Culture At Large

Politics vs. social transformation

Kim

Now that a particularly crazy and negative campaign season, full of rampant media speculation on the evangelical voting bloc, is coming to a close, it's helpful to put politics in perspective. While political engagement is an important role for Christians living in a democracy, our work is so much bigger than the narrow range of political solutions to the world's problems. Social transformation will not come about through the political process alone. After Election Day, with all our political battles lost or won, we still need to keep our eyes on God's kingdom.

RedBlueChristian asks if the church has become just another special interest group and discusses the real potential of working to change society in ways beyond politics:

Has the church become just one more special interest group? Is that the logical result of the church’s mode of operation over the past thirty years as one more group that seeks to have its way by lobbying politicians and working to change laws? Has the church’s primary mission in the United States been focused on changing society through the law instead of embodying the change we would like to see in society? I am not suggesting that Chistians should not work to change laws or express their views to politicians, but have we accommodated ourselves to the American political mechanism in such a way that we no longer understand that the most powerful polity the church can offer the nation, in Karl Barth’s words, is for the church to be the church, for it to be the alternative to the world?

Pastor Greg Boyd (blogged about previously at TC here and here) has his own blog and writes about how there is more to social activism than lobbying politicians and getting out the vote:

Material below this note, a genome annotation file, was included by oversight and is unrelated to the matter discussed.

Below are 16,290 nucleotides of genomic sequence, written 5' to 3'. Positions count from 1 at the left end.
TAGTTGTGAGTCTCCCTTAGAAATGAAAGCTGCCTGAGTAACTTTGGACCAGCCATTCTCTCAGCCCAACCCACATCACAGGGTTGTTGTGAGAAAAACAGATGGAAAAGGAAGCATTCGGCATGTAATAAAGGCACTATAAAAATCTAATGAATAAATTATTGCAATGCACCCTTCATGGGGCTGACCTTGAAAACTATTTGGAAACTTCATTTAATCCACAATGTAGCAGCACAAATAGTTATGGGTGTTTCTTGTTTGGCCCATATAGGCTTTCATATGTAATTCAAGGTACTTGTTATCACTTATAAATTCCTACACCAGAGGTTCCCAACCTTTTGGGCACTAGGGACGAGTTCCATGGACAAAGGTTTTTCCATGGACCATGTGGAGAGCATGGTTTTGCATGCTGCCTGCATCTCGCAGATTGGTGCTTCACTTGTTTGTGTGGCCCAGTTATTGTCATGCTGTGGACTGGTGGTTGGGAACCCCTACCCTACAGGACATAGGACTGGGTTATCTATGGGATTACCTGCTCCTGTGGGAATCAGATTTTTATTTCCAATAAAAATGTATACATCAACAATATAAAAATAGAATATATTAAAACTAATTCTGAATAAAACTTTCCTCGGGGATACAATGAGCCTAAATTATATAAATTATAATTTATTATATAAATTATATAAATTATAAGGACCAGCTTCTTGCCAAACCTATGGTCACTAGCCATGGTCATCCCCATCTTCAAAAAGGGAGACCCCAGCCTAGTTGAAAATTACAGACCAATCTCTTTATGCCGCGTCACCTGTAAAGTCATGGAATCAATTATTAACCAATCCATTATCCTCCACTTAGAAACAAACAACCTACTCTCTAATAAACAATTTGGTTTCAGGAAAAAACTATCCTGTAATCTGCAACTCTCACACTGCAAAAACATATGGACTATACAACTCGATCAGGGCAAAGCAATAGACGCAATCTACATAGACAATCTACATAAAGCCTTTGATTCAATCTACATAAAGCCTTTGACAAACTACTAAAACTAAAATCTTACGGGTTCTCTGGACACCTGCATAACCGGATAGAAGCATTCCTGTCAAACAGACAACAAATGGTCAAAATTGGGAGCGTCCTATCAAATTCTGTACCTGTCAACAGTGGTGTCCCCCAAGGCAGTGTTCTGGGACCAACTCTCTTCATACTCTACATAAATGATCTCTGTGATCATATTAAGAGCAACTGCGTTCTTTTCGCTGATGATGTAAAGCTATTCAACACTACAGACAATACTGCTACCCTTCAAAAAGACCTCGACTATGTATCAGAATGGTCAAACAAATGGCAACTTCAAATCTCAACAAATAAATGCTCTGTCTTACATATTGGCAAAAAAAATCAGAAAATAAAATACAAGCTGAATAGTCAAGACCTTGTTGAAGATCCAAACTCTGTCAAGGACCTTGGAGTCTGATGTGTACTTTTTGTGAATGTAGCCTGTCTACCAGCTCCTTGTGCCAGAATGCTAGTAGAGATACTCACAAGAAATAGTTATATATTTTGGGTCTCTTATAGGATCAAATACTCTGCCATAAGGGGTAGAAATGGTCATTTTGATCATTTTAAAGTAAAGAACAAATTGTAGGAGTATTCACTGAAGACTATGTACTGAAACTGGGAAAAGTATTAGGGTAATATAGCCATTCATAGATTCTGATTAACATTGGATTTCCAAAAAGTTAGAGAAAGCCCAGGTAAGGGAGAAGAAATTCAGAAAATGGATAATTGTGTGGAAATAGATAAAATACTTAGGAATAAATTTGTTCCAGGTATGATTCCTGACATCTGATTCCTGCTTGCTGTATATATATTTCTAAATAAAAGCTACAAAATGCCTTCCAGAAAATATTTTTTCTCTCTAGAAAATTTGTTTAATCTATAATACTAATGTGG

Now, of course political involvement is one way of being socially active, but why should Christians think this is the way of being socially active that is unique to our calling as followers of Christ? As I argue in my book, social transformation was at the center of Jesus’ life and ministry, and yet he never so much as commented on the politics of his day. Jesus lived in politically hot times, and people were constantly trying to get him to throw his weight behind this or that political issue, but Jesus consistently refused.... The fact is that Jesus was a radical social activist, but he simply refused to let politics define the terms of his social activism. As those who are called in imitate Jesus (Eph.5:1-2), I contend that we should do the same.

We who pledge ultimate allegiance to Christ should individually and collective engage in social activism in a unique, Christ-like, kind of way. Our focus as Christians shouldn’t be on trying to run society through political means, but on individually and collectively transforming society by humbly serving it in every way possible. And our focus should be on modeling to the world a community in which the ills that plague humanity are being overcome through the love and power of God. We are to manifest and expand the unique, beautiful Kingdom of God.

Be sure to cast your vote today, and remember that, for Christians, tomorrow is another day; there is still more work to be done.

Topics: Culture At Large, Theology & The Church, News & Politics, Social Trends